According to the McCain campaign, Palin will stay on the campaign trail through this Wednesday and then return home to Alaska where she will speak at a ceremony marking the deployment of her eldest son’s Army unit to Iraq on September 11. Palin’s interview with Gibson will be conducted near the end of the week.
Since the McCain campaign picked Palin as the Arizona senator’s running mate, the media has delved into her background and criticized Palin and the McCain camp for not making her more available to the media. Before Palin’s selection, she was a virtual unknown on the national political scene while one of McCain’s trademarks since mounting his first run for the White House eight years ago has been accessibility to the press.
UPDATE, 3:15 p.m.: CNN Correspondent Dana Bash has confirmed additional details about the upcoming interview: According to a McCain aide, the plan is for Gibson to have time with Palin over two days - Thursday and Friday of this coming week. The interview will be part sit-down, part walk-and-talk at various locations in Alaska.
WILMINGTON, Delaware (CNN) – So far, Sen. Joe Biden has declined to question opponent Sarah Palin's record, but a gag by the press corps traveling in Biden's plane gave the senator's staff an opportunity to take aim at Palin for ducking the media and being "more of the same."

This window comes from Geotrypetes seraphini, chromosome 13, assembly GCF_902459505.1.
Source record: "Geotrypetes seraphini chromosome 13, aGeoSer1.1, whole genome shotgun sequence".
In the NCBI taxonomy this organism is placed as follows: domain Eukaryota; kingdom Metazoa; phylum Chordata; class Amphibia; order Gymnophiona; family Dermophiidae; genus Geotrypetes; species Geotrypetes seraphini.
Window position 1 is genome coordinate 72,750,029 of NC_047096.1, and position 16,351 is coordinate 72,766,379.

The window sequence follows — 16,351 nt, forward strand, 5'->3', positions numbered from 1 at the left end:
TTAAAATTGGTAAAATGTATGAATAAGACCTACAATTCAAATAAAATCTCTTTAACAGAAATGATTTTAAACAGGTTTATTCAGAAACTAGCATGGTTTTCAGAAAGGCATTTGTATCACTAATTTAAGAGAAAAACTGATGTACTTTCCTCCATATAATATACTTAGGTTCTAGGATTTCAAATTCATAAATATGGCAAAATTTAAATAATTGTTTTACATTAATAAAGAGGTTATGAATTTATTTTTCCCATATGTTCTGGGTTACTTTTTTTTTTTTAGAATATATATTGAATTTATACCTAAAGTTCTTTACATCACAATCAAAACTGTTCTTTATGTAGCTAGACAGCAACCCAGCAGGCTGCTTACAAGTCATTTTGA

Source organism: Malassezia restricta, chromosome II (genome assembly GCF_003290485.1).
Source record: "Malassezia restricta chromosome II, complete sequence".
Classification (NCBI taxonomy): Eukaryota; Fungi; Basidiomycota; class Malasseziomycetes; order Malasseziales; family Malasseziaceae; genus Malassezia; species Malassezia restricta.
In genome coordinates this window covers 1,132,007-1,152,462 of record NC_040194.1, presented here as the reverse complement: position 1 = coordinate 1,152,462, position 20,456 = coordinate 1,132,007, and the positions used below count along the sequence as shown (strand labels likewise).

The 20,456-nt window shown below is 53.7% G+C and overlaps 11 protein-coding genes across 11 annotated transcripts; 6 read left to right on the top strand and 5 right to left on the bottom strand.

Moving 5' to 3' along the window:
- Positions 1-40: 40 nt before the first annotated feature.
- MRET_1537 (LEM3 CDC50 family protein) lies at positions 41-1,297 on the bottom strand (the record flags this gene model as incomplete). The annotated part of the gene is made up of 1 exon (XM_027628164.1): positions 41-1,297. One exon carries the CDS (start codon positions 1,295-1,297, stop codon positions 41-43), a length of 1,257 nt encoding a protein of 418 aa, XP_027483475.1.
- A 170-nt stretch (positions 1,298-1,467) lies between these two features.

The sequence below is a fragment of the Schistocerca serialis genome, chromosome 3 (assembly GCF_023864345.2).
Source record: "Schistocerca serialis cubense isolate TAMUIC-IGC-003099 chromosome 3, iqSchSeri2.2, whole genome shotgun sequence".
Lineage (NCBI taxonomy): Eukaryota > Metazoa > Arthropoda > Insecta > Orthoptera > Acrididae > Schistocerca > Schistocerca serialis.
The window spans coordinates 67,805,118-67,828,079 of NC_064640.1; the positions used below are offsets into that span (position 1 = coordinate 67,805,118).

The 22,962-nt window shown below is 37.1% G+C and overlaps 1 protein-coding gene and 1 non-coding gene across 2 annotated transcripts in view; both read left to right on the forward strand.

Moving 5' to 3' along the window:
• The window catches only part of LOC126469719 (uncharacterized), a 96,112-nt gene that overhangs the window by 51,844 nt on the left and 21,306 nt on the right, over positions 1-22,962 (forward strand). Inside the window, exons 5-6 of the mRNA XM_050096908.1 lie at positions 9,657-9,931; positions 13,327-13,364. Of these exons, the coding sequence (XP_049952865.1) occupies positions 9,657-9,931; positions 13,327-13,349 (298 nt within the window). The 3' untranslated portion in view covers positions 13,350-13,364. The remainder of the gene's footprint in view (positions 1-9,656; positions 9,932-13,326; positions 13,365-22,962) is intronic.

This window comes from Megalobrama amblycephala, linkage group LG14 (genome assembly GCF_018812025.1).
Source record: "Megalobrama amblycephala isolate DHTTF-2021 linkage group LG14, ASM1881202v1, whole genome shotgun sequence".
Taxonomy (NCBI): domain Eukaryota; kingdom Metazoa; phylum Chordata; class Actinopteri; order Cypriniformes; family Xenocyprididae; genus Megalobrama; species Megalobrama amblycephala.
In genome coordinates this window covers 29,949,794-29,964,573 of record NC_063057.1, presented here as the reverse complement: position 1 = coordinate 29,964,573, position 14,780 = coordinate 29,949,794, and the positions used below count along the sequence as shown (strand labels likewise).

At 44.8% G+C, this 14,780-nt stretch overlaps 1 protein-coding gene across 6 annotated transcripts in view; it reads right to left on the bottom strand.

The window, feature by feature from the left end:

A group of reporters covering the vice presidential nominee brought a cardboard cut-out of Sen. John McCain aboard Biden's plane–an irreverent reference to the Democrat's tendency to cite John McCain as "my friend" and tell voters a variation of this story he told in West Palm Beach, Fla. last week: "If John McCain picked up the phone today and said, Joe, I need you to get in a plane and fly out to Missoula, I can't tell you why, I'd get in a plane and I'd go. And I believe he'd do it for me."
Before Biden's campaign plane taxied to the runway, headed for Montana, Biden spokesman David Wade responded to the joke with a jab at Palin. "You realize you could've made history," Wade said. "If you'd found a cardboard cut-out of Governor Palin, that's the closest she would've been to taking tough questions from the national media since she was selected...Yet another way that McCain-Palin is more of the same."
The McCain camp has fired back. “This is probably a great day for Joe Biden,” Ben Porritt, a spokesman for McCain-Palin 2008, told CNN. “He’s never been shy about wanting to campaign on the same ticket as John McCain.”